Sunday on Face the Nation: Rick Santorum

This Sunday's guests are Republican Presidential Candidate Rick Santorum and a roundtable with Karen Tumulty of The Washington Post, Todd Spangler of The Detroit Free Press, CBS News Chief White House Correspondent Norah O'Donnell and CBS News Political Director John Dickerson.

The Santorum surge comes to Face the Nation. The former Pennsylvania Senator sits atop many national polls and is leading in many individual states with primaries in the next few weeks, Rick Santorum seems to have become the real anti-Romney and the clear choice of many conservative Republicans.

"Polls come and polls go, we just have to go out and earn it one state at a time and that's what we're doing, we're going one state at a time," said Santorum this week.

But the polls are showing signs that the current surge will have lasting effects on the race. Not only is Santorum leading former Massachusetts Governor, and current delegate leader, Mitt Romney nationally, 30 percent to 27 percent in the latest CBS News/New York Times Poll, he's leading in double digits over Romney in support among conservatives, tea party supporters and evangelical Christians. Santorum is also leading Romney among those Republican voters who say he best represents their values and would provide the most help to the middle class. Romney is winning among those who want the best candidate to beat President Obama. But having strong moral character and true conservative values are the most important issues to voters sampled, with defeating Obama now last among most important issues.

"Rick's having a great week and I think you have to respect him for it and he's worked hard for it and we'll see how the next two weeks evolve," said one time front runner, former House Speaker Newt Gingrich.

Riding the wave, Santorum is running a few positive and one creatively negative ad against Romney, especially in Romney's home state of Michigan. Not only was Romney born there, but his father was Governor in the 1960s. A Santorum win there, and polls show he's leading there, could be devastating to Romney. Santorum has been hitting Romney for the kind of attack dog politics that many voters are turned off by.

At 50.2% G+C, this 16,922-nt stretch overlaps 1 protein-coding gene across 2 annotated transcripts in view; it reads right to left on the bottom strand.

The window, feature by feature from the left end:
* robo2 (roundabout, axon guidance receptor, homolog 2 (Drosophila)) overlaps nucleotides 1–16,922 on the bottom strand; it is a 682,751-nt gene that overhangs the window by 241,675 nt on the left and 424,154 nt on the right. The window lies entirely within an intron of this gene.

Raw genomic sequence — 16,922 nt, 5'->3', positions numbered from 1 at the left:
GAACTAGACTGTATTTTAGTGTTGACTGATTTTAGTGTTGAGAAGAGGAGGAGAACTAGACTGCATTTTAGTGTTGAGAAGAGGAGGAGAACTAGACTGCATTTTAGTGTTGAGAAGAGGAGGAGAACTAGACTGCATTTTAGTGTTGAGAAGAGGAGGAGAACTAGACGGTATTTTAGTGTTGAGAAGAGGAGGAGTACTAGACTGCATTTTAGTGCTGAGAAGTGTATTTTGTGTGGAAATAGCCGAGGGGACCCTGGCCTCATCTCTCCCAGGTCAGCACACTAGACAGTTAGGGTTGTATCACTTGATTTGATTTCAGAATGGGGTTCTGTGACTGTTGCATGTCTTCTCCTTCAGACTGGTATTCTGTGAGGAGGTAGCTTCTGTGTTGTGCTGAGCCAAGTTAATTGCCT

"Where I disagree with governor Romney I lay out my disagreements but I don't lay out hypocritical politics for accusing, going out and lambasting someone for something that I did. That's the kind of politics I think that people have soured of very very quickly," he said.

One issue that's come to play in Michigan is the federal government's auto bailout. Santorum is quick to point out that he was against the entire government bailout of wall street and the auto industry while Romney opposed the bailout for General Motors and Chrysler, but backed the Wall Street money.

"Governor Romney supported the bailout of Wall Street, and decided not to support the bailout of Detroit. My feeling was that we should not support, the government should not be involved in bailouts period. I think that's a much more consistent position," said Santorum speaking to the Economic Club of Detroit.

Before he was Governor of Michigan, Romney's father ran American Motors Company, a tie to the industry that Romney has been reminding Michigan voters of in television ads and every chance he gets.

"I love cars, I love American cars, and long may they rule the world let me tell you," he said yesterday.

Can Santorum's surge continue? Can he win Michigan and key states in the upcoming Super Tuesday primaries? What would a defeat mean for Romney? Will the resurgent economy, with record US auto industry profits, help the President's re-election chances? What does a dragged out Republican battle mean for the eventual nominee's chances in the fall?

Those will be among the issues as Rick Santorum joins Bob Schieffer to Face the Nation.

  • Robert Hendin On Twitter»

    Robert Hendin is senior producer for "Face the Nation" and a CBS News senior political producer.

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